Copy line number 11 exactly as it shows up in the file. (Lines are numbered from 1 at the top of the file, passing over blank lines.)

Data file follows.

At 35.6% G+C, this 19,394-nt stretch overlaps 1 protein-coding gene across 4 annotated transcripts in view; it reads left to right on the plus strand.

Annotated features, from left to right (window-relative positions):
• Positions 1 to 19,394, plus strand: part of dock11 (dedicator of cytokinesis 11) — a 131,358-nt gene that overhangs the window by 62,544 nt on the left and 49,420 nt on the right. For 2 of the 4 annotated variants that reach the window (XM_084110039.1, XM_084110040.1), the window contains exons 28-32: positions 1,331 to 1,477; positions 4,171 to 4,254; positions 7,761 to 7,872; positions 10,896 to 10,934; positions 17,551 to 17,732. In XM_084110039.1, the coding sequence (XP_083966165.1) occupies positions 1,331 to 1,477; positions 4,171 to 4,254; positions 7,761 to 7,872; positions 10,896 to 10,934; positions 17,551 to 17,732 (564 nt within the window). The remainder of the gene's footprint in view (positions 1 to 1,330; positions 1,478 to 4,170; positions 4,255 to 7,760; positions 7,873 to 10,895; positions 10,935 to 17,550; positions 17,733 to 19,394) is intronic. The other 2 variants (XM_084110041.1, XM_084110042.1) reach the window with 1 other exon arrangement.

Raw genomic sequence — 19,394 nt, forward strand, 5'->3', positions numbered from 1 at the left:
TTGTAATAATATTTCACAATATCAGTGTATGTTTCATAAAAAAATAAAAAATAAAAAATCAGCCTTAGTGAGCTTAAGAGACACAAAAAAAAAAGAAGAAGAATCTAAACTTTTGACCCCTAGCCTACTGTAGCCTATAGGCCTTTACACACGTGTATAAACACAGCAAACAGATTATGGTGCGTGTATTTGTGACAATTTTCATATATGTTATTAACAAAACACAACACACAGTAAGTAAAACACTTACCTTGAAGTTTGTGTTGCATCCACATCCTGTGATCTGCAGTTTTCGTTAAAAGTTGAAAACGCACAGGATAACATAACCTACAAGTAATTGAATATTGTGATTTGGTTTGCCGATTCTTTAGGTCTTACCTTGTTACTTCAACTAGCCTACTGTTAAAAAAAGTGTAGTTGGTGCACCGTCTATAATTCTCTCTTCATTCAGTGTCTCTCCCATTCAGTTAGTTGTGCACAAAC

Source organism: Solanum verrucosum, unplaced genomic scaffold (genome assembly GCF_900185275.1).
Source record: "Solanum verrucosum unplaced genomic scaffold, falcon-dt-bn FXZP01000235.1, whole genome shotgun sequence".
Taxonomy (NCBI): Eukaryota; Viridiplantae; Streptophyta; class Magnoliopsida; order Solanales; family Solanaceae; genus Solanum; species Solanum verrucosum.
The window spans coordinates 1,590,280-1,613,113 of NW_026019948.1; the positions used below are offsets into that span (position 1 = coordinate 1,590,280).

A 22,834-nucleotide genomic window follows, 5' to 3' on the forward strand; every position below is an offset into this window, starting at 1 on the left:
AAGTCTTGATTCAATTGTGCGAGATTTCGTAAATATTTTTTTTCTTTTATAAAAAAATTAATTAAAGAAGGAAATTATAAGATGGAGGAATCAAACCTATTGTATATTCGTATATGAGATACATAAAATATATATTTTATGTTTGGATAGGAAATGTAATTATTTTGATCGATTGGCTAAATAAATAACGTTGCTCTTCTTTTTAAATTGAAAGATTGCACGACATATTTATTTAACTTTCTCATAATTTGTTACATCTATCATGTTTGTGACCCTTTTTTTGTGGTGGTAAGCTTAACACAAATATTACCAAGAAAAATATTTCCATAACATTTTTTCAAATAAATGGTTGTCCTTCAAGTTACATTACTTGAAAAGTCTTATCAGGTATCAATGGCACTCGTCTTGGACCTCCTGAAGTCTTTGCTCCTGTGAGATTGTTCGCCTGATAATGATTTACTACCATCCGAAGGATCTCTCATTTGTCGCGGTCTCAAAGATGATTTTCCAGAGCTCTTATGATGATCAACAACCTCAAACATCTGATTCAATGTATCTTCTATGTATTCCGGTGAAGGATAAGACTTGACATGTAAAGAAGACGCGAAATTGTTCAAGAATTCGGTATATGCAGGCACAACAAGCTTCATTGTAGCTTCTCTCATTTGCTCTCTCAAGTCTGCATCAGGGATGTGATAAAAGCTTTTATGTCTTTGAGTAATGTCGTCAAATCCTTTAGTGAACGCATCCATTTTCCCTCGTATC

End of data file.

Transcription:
AAGTCTTGATTCAATTGTGCGAGATTTCGTAAATATTTTTTTTCTTTTATAAAAAAATTAATTAAAGAAGGAAATTATAAGATGGAGGAATCAAACCTATTGTATATTCGTATATGAGATACATAAAATATATATTTTATGTTTGGATAGGAAATGTAATTATTTTGATCGATTGGCTAAATAAATAACGTTGCTCTTCTTTTTAAATTGAAAGATTGCACGACATATTTATTTAACTTTCTCATAATTTGTTACATCTATCATGTTTGTGACCCTTTTTTTGTGGTGGTAAGCTTAACACAAATATTACCAAGAAAAATATTTCCATAACATTTTTTCAAATAAATGGTTGTCCTTCAAGTTACATTACTTGAAAAGTCTTATCAGGTATCAATGGCACTCGTCTTGGACCTCCTGAAGTCTTTGCTCCTGTGAGATTGTTCGCCTGATAATGATTTACTACCATCCGAAGGATCTCTCATTTGTCGCGGTCTCAAAGATGATTTTCCAGAGCTCTTATGATGATCAACAACCTCAAACATCTGATTCAATGTATCTTCTATGTATTCCGGTGAAGGATAAGACTTGACATGTAAAGAAGACGCGAAATTGTTCAAGAATTCGGTATATGCAGGCACAACAAGCTTCATTGTAGCTTCTCTCATTTGCTCTCTCAAGTCTGCATCAGGGATGTGATAAAAGCTTTTATGTCTTTGAGTAATGTCGTCAAATCCTTTAGTGAACGCATCCATTTTCCCTCGTATC